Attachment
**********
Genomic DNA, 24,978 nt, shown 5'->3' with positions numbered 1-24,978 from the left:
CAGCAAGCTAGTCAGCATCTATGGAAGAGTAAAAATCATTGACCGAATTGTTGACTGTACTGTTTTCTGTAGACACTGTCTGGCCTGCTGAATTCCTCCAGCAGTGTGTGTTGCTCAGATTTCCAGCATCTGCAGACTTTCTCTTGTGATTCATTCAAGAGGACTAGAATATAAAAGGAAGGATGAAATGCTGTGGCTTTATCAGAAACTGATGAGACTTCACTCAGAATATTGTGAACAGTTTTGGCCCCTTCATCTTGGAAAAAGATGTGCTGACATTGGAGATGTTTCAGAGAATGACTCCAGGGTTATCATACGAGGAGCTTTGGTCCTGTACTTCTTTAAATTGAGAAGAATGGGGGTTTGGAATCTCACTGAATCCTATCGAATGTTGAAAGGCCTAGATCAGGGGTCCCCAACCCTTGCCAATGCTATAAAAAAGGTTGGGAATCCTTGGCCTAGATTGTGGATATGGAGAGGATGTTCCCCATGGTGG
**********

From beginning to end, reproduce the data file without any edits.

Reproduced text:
Genomic DNA, 24,978 nt, shown 5'->3' with positions numbered 1-24,978 from the left:
CAGCAAGCTAGTCAGCATCTATGGAAGAGTAAAAATCATTGACCGAATTGTTGACTGTACTGTTTTCTGTAGACACTGTCTGGCCTGCTGAATTCCTCCAGCAGTGTGTGTTGCTCAGATTTCCAGCATCTGCAGACTTTCTCTTGTGATTCATTCAAGAGGACTAGAATATAAAAGGAAGGATGAAATGCTGTGGCTTTATCAGAAACTGATGAGACTTCACTCAGAATATTGTGAACAGTTTTGGCCCCTTCATCTTGGAAAAAGATGTGCTGACATTGGAGATGTTTCAGAGAATGACTCCAGGGTTATCATACGAGGAGCTTTGGTCCTGTACTTCTTTAAATTGAGAAGAATGGGGGTTTGGAATCTCACTGAATCCTATCGAATGTTGAAAGGCCTAGATCAGGGGTCCCCAACCCTTGCCAATGCTATAAAAAAGGTTGGGAATCCTTGGCCTAGATTGTGGATATGGAGAGGATGTTCCCCATGGTGG